In a sequel to its Matal v. Tam decision last year, SCOTUS held that the so called “immoral or scandalous” ban on trademarks was unconstitutional in a 6-3 ruling on June 24.  In the Tam decision, SCOTUS declared the “disparagement” clause of the Lanham Act to be unconstitutional under the First Amendment, but left open

Pixelated TM sign made from cubes, mosaic pattern

The Supreme Court ruled Monday that a provision of federal trademark law banning offensive trademarks from federal registration is unconstitutional. Matal v. Tam, No. 15-1293 (U.S. June 19, 2017). The case concerned a dance rock band’s application for a federal trademark registration of the band’s name, “The Slants.” “Slants” is a derogatory term for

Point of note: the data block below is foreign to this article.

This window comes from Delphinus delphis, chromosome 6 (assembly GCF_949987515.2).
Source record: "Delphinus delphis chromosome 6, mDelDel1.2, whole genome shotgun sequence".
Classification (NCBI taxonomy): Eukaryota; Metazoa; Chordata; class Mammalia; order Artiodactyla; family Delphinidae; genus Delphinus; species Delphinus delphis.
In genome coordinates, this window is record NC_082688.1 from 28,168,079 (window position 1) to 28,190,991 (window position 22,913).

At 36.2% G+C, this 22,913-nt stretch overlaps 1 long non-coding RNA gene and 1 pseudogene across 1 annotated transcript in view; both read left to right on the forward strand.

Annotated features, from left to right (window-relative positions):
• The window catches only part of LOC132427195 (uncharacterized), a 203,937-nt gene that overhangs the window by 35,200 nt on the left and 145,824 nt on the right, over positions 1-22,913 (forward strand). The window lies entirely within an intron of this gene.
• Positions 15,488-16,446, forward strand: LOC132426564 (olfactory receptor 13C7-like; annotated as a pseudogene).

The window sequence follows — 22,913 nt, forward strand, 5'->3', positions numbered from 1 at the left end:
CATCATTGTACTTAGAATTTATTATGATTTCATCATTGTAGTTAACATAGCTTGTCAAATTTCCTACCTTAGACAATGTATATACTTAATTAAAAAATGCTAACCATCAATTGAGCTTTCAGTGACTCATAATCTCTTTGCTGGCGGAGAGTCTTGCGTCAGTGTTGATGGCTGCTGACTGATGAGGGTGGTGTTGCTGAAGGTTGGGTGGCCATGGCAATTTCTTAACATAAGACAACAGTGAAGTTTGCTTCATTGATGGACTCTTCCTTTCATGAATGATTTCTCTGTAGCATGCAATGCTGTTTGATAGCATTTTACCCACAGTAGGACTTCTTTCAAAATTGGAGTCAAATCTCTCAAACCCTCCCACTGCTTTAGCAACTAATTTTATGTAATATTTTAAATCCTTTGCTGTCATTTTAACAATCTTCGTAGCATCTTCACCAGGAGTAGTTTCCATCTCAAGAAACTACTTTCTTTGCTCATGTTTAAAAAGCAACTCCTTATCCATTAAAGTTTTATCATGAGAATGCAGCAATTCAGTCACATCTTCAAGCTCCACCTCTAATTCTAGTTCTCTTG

IP Infographic - Man

Trademarks and service marks (collectively, “trademarks”) are source identifiers or brand names. For example, JUST DO IT ® identifies a brand of athletic clothing and gear by Nike. A trademark is essentially a word, phrase, symbol, design or combination thereof that is used to identify and distinguish the source of one party’s goods or services

Singer-songwriter Taylor Swift is primarily known for her musical talents, but the pop star has recently made headlines for her work in the intellectual property realm. According to the database of the United States Patent and Trademark Office (“USPTO”), Swift has filed several trademark applications to register catchphrases from her 2014 album 1989. Swift

icann-logo

In 1999, the Internet Corporation for Assigned Names and Numbers (“ICANN”) adopted the Uniform Domain-Name Dispute-Resolution Policy (UDRP) which established a system for dispute resolution between owners of internet domain names and trademark owners. The UDRP allows a trademark owner to file a complaint with various administrative bodies, such as the National Arbitration Forum, by